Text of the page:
Originally published by 2 Minute Medicine® (view original article). Reused on AccessMedicine with permission.

1. The American Academy of Pediatrics (AAP) recommends that newborns born to mothers affected by or being tested for COVID-19 be temporarily separated from their mothers. It is also recommended that these infants be separated from newborns born to unaffected mothers in order to reduce risk of transmission.

2. The report also recommends that for infants requiring evaluation at sites with available testing, molecular assays should be completed at 24 hours of life and then repeated at 48 hours. The AAP statement also includes recommendations for feeding with breast milk obtained by pumping adherent to cleaning protocols.

Statement Rundown:

As the novel coronavirus SARS-CoV-2 and the disease it causes, COVID-19, continue to spread globally, limited data have been available regarding its transmission between pregnant women and newborns. The American Academy of Pediatrics (AAP) has published a report offering interim guidance for infants born to mothers with confirmed or suspected COVID-19. Key recommendations of this statement are listed below:

Thus far, studies and case reports have documented COVID-19 in children as young as 2 days of age, and while pediatric cases are generally less severe than cases in older individuals, a number of infants have been reported to have severe or critical illness.

Current evidence is insufficient to understand the potential for vertical transmission. The AAP recommends that neonates born to women with or being tested for COVID-19 should be considered as persons under investigation for the virus as well, and that proper droplet and contact precautions should be used for encounters. In addition, airborne precautions should be observed in situations with potential for the generation of aerosols. It is acknowledged that certain centers’ shortages of personal protective equipment may limit if individuals can follow this recommendation.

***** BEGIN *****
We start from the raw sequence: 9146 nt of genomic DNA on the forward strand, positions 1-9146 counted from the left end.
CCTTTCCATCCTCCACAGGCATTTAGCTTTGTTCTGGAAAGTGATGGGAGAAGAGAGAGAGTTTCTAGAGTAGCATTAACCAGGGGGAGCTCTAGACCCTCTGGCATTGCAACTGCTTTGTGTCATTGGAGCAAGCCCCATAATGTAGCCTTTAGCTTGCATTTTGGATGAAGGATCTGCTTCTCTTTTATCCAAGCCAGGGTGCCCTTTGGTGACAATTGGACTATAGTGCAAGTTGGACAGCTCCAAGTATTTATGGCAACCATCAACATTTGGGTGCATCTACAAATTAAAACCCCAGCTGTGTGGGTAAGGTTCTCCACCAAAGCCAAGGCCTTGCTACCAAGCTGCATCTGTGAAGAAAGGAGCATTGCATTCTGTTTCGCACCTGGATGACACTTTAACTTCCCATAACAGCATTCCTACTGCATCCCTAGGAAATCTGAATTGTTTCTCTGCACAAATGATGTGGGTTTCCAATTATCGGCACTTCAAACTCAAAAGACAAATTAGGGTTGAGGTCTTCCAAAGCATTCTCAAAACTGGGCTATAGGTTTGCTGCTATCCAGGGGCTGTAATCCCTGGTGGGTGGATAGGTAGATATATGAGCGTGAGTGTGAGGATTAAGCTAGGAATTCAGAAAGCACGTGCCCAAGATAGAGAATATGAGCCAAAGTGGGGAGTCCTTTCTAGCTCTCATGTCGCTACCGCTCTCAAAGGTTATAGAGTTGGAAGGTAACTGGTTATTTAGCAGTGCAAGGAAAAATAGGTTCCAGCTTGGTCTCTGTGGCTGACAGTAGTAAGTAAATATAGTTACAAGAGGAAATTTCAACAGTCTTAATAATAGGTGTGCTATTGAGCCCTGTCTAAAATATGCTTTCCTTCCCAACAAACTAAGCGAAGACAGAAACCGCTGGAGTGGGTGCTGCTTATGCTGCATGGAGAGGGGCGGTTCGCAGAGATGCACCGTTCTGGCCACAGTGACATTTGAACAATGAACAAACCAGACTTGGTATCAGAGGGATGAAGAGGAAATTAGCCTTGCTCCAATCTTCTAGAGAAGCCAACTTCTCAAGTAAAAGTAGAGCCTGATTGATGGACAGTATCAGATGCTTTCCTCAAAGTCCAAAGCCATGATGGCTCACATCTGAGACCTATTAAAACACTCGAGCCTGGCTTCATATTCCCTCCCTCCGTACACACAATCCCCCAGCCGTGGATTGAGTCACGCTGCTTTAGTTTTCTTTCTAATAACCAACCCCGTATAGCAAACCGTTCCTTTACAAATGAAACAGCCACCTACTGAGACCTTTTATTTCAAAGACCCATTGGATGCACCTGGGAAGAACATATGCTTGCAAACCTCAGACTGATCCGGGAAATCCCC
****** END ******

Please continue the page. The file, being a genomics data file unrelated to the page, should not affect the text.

Mothers and newborns should be separated to minimize the risk of postnatal infant infection. The likely benefits of separation should be discussed with mothers prior to delivery.

Infants born to mothers with or being tested for COVID-19 should ideally be admitted to specific areas separate from areas for newborns unaffected by maternal COVID-19. Should an infant require neonatal intensive care, they should optimally be admitted to a single patient room with negative room pressure capabilities. Separation in the hospital should be maintained until the mother has been a) afebrile for 72 hours without the use of antipyretics, and b) at least 7 days have passed since symptoms first appeared.

No study to date has demonstrated the presence of SARS-CoV-2 in breast milk, so breast milk expression and feeding should continue with appropriate cleaning of breast pumps and components.

Should a mother choose to room-in with her infant, the infant should remain at least 6 feet from the mother at all times. If the mother requests skin-to-skin contact, she should wear a mask and ensure breast hygiene.

Newborns born to COVID-19-affected mothers should be tested at 24 and 48 hours of age. If two tests obtained at least 24 hours apart are negative, the hospital may transition the infant to universal precautions.

Infants testing positive but not displaying symptoms may be discharged home on a case-by-case basis with appropriate precautions and plans for follow-up, ideally not to individuals >60 years of age or those with underlying health conditions. Infants testing negative can be discharged home to the care of a healthy caregiver.

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